Discovering a Dover Tragedy Memorial

“Horrible Scenes Enacted in a Hell of Fire and Smoke”
Dover Asylum Fire

(J.W. Ocker photo)

Not every New Hampshire oddity is a happy oddity. In fact, a lone stone column on a hill in Dover testifies to an event that is extremely sad — the oddity of which is that lone physical testament to its occurrence.

The area around that memorial used to be part of the Strafford County poor farm, where the impoverished and indigent were housed. Some of the paupers were also mentally ill, and those unfortunates were placed in a dedicated building on the property — the Dover Insane Asylum, named as such back when “insane” was a medical term and not one relegated to horror movies.

Also called the Strafford County Asylum, the building had two stories and an attic, all three levels of which held a total of 56 cells — which is probably a more appropriate term than rooms, as the Dover Insane Asylum wasn’t a medical facility. Each person was locked into their cell, an act which contributed greatly to the tragedy.

During a snowstorm in the winter of 1893, a fire started in the building, possibly by a smoking inmate. It was a small fire, no bigger than a “bushel basket,” according to the investigators, but due to negligence and the general unpreparedness of management around the state of the property and its procedures, that bushel basket grew to encompass the entire building, killing 41 of the 44 inmates.

The headlines of the day screamed, “Forty Crazy People Burned to Death” and “Horrible Scenes Enacted in a Hell of Fire and Smoke.” A New York Times article published the day after was titled “A New Hampshire Horror.” In it, the paper recounts the mien of the inmates during their last moments: “They laughed sang, and shouted, while some sat stupefied and gazed with melancholy pleasure upon the appearing flames.”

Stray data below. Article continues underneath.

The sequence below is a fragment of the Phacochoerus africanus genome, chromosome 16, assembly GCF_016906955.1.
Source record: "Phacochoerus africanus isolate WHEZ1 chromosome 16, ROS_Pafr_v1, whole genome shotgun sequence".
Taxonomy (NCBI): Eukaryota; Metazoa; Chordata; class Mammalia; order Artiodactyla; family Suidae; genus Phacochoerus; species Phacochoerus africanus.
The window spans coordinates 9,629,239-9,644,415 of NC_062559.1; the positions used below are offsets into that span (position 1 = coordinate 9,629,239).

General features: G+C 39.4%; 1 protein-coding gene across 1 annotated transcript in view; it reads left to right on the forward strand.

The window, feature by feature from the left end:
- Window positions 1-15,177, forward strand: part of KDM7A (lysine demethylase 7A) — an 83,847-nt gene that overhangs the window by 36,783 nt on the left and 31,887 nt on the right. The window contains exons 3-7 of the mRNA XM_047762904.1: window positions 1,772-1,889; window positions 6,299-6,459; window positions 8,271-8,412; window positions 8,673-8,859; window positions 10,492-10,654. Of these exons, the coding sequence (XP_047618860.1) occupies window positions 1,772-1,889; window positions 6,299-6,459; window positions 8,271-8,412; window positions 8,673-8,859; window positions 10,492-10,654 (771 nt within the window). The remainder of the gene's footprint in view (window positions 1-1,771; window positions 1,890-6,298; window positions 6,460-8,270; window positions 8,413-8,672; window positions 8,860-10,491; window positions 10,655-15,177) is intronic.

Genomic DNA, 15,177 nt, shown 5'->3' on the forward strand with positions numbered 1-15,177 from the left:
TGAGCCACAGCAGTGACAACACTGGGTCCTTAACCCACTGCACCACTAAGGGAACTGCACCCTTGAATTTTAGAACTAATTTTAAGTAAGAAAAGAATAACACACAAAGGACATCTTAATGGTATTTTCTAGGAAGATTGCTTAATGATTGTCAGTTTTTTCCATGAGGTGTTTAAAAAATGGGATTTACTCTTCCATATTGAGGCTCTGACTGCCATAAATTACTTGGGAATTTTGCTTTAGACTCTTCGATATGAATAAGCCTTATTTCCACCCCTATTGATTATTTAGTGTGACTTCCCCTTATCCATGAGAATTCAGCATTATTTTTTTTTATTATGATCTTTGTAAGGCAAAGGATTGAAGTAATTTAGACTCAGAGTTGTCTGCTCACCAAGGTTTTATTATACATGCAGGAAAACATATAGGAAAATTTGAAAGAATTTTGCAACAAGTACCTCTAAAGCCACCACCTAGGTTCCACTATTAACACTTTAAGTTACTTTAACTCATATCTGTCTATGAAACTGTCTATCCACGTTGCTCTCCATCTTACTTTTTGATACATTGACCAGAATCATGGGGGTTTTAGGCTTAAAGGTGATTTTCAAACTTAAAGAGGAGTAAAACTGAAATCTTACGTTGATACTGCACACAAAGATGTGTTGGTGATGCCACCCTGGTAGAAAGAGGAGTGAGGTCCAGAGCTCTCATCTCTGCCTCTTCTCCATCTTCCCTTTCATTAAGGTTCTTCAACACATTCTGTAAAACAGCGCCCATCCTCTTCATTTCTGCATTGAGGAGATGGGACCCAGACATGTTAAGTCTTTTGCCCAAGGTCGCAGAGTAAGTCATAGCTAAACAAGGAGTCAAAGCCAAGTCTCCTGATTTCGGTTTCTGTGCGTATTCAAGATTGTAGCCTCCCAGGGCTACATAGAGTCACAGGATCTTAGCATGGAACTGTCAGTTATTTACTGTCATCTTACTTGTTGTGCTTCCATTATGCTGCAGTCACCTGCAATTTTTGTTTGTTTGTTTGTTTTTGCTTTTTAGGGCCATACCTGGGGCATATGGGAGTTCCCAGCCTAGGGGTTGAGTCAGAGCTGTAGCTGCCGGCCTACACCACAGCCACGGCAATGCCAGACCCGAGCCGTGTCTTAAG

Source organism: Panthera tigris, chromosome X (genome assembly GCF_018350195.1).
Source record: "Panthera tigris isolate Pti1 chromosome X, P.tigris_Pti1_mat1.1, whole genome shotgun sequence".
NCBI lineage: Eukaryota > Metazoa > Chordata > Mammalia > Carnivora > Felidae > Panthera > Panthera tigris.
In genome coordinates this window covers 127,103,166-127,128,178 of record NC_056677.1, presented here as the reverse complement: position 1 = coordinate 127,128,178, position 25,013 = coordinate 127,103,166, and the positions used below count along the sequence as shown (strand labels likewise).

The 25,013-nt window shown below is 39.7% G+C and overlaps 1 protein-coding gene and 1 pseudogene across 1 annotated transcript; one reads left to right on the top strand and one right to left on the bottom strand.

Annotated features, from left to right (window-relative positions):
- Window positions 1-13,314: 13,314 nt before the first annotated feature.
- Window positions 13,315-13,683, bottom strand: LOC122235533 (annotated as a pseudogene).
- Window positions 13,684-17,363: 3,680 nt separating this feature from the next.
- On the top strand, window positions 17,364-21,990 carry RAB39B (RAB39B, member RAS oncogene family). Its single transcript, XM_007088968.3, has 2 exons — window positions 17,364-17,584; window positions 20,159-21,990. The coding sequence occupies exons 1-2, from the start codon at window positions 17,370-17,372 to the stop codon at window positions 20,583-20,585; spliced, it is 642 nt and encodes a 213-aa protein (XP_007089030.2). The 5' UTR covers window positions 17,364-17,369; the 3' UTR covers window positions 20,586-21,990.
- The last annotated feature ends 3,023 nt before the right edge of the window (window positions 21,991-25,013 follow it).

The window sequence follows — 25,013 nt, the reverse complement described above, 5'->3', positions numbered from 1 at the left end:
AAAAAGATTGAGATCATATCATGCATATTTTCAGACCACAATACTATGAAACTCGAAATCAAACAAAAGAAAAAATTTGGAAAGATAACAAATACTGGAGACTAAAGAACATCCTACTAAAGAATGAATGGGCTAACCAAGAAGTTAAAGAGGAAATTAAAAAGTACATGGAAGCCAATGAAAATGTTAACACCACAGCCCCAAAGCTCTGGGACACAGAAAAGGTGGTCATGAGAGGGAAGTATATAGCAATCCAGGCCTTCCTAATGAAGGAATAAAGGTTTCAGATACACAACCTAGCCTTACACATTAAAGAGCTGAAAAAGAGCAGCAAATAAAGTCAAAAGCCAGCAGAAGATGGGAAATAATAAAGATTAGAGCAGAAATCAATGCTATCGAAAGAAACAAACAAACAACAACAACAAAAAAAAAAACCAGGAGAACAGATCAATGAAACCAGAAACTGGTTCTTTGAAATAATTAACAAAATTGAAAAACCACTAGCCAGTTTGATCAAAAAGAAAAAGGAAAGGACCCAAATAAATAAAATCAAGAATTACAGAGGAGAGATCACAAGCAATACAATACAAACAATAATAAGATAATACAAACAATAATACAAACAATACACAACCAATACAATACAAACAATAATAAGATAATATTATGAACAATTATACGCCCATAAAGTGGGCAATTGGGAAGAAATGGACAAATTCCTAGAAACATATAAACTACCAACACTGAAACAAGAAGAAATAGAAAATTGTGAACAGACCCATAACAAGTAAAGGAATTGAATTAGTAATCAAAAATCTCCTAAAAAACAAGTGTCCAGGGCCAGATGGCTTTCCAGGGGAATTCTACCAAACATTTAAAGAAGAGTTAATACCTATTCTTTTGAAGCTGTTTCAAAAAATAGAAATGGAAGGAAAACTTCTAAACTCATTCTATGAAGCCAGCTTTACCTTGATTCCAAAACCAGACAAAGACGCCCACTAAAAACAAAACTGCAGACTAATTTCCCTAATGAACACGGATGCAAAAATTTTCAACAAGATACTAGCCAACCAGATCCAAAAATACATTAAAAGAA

But 1893 was a long time ago, and horror cools as quickly as a fire in a snowstorm. An event like this would normally only be recalled by the dustiest of local historians, were not the local people of Strafford County saddened and shocked enough to memorialize it with something more permanent than human memory.

Today, in 2020, the fact that an urn-topped column still stands on a small hill behind a nursing home on County Farm Road in Dover is an oddity if anything on the planet is.

J.W. Ocker lives in Nashua and writes spooky novels and travelogues. His next book, “Cursed Objects,” debuts in September and is up for preorder. Visit him at or send him New Hampshire oddities that he should visit at


Categories: Live Free and Weird